Religion is a key concept in Crusader Kings II, and the different religions and their interactions greatly affect how the game is played. Each character in Crusader Kings II has a religion, and the religion of the player's character determines what mechanics are available to the player.
There are six main religious groups in Crusader Kings II. These are Christian, Muslim, Pagan, Zoroastrian, Indian , and Jewish. Each of these (except Zoroastrian and Jewish) is subdivided into multiple branches, which may in turn have their own sub-branches known as heresies. A list of religions is given below:
- Catholic (Heresies: Cathar, Fraticelli, Waldensian, Lollard)
- Orthodox (Heresies: Bogomilist, Monothelite, Iconoclast, Paulician)
- Miaphysite (Heresy: Monophysite)
- Nestorian (Heresy: Messalian)
By default, Christian characters are playable in Crusader Kings II. Muslim characters require The Sword of Islam DLC to play, and Pagan and Zoroastrian characters require The Old Gods DLC to play. Aztec Pagan characters require Sunset Invasion DLC to play. In addition, Hindu, Buddhist and Jain characters require Rajas of India DLC to play.
Religious Heads: Some of the religions in Crusader Kings II have heads. These people are recognised by the adherents of that particular faith to be the leader of the religion. These individuals may or may not be playable depending on the relgion, and often have unique mechanics. Pagan religions start without a religious head, but gain one once the religion has been reformed. The Norse leader is the Fylkir, a title held by a Norse ruler, which functions much like the Caliphate. The other pagan religions get a normal high priest who is a vassal to the ruler who reformed the religion.
Moral Authority: A religion's moral authority represents the power and sway of a particular religion is measured out of 100%. Certain actions such as excommunications, sanctioned invasions and relgious reformation require a minimum moral authority. Religions with higher moral authority more easily convert characters and provinces to their faith, while religions with lower moral authority are less likely to gain converts and are suscepitible to heresy. A religion's moral authority is dependent on the attributes of the religion's head, the number of holy sites held by the relgion, success in religous wars and other considerations.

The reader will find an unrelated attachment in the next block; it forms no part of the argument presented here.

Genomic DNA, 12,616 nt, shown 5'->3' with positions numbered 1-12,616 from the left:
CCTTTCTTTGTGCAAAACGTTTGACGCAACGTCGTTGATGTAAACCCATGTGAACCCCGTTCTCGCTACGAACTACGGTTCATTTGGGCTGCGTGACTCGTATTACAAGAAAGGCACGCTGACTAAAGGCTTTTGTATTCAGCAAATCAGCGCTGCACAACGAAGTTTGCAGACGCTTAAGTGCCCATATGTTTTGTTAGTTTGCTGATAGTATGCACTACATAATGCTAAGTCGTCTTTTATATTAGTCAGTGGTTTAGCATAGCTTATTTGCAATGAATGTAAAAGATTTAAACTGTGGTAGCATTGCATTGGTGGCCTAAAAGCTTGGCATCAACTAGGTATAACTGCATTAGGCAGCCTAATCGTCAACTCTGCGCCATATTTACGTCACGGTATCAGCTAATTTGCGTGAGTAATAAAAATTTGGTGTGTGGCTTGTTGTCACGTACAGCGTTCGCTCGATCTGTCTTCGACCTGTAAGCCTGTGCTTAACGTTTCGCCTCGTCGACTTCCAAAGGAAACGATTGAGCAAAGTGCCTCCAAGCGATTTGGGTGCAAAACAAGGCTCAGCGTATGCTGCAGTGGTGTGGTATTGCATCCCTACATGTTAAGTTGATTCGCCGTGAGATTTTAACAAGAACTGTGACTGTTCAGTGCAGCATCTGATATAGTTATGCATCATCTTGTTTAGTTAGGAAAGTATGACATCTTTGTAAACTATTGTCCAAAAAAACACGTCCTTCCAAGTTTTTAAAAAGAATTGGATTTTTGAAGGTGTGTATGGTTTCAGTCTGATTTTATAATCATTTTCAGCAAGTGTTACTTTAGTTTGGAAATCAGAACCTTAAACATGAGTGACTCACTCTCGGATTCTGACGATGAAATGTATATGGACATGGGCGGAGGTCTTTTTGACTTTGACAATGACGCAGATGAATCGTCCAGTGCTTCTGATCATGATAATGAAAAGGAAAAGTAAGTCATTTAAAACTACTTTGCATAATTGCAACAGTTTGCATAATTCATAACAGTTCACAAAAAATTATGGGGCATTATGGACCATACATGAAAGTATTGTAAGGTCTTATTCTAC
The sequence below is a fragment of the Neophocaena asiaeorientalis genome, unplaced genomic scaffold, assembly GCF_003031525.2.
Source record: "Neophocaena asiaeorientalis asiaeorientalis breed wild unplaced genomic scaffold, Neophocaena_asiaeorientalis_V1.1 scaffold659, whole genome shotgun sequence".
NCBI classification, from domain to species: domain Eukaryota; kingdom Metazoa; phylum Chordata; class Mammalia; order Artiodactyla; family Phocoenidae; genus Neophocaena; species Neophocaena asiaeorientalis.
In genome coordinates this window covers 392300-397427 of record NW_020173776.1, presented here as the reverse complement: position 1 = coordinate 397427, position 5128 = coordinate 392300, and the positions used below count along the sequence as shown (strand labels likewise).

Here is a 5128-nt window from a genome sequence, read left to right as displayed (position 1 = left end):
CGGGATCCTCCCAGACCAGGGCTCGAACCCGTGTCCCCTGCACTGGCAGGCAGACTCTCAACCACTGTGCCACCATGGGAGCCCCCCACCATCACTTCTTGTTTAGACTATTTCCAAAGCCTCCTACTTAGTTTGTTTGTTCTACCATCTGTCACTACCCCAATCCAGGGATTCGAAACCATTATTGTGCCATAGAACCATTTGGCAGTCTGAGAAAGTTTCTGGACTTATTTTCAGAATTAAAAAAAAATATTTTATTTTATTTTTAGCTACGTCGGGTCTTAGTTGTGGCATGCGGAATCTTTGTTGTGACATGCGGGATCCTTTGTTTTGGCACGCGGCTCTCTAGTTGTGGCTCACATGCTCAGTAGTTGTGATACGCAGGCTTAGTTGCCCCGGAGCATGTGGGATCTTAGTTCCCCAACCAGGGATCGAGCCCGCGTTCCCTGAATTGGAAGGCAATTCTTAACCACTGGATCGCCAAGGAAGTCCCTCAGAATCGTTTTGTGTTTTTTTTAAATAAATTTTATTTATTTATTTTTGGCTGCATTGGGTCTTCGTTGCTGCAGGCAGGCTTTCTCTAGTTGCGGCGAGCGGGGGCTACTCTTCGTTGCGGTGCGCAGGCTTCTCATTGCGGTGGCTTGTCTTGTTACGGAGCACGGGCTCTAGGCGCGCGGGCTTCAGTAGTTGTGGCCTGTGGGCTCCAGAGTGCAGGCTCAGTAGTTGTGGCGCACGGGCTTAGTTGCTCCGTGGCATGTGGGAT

Holy Sites: Holy sites are religious holdings in the game with particular significance to a given religion. Holding holy sites gives religions more moral authority. 3 holy sites are required to be held for religious reformation to take place. Some holy sites are significant for multiple religions e.g. Jerusalem.
Great Holy Wars: Catholics, Muslims, Reformed Pagans, Zoroastrians, and Jews gain access to a special CB that allows them to fight for all of the territories in an entire kingdom to win them to the faith. The name of this CB changes by religion: Catholics have crusades; Muslims have jihads; the rest have great holy wars. Crusades and jihads are unlocked in the 11th century or in the case of major centers of religion to infidels or heretics, i.e. Rome falling to Muslim invaders. Once both crusades and jihads are unlocked, the reformed pagans will gain access to great holy wars. Zoroastrians and Jews immediately gain access to great holy wars upon restoring their priesthoods. Once a great holy war has been called, all members of that religion may join the war. The one whose war contribution is the greatest is awared control of the target territory if successful.
Heresies: Each religion has one or more heresies, which function as subgroups. Heresies are especially likely to appear and spread rapidly if the moral authority of the parent religion has been eroded considerably. Their spread is problematic because the relations penalty between heretics and members of the parent religion is severe and thus fosters feudal strife. Players can, however, choose to become heretics themselves. Heretics and their parent religions gain holy war CBs on each other. While this eases expansion for heretic lords surrounded by former co-religionists, heretics do not gain access to holy orders. Should the heretic religion become more widespread than the parent religion, the heresy will displace it and become the new orthodoxy. The holy orders will then serve the former heresy.
Pagan Reformation: Pagan religions begin without religious heads or access great holy wars or holy orders. Low-tech non-pagans gain a significant attrition penalty when fighting in pagan territory, but pagan religions have significant penalty to conversion and are more easily displaced by their organized neighbors. Unreformed pagan rulers also cannot force vassals to convert to their religion. A pagan ruler can reform the religion, giving it an organized clergy and holy texts, by controlling holy sites. Once the religion is reformed, it will gain a religious head, a holy order, and access to the Great Holy War CB once the crusades and jihads have begun. In the case of the Norse, the religious head is the reforming ruler and the mechanics function much like those of the Islamic Caliphate; for the rest, the religious heads are simply vassals of the ruler. Reformed pagans lose all the penalties and bonuses of the unreformed religion.
For more information on the different religions and their unique mechanics see their individual pages.
For an indepth religion strategy guide see: Religion & Keeping the Church Strong
To learn about popes and antipopes see: Pope (& Antipope)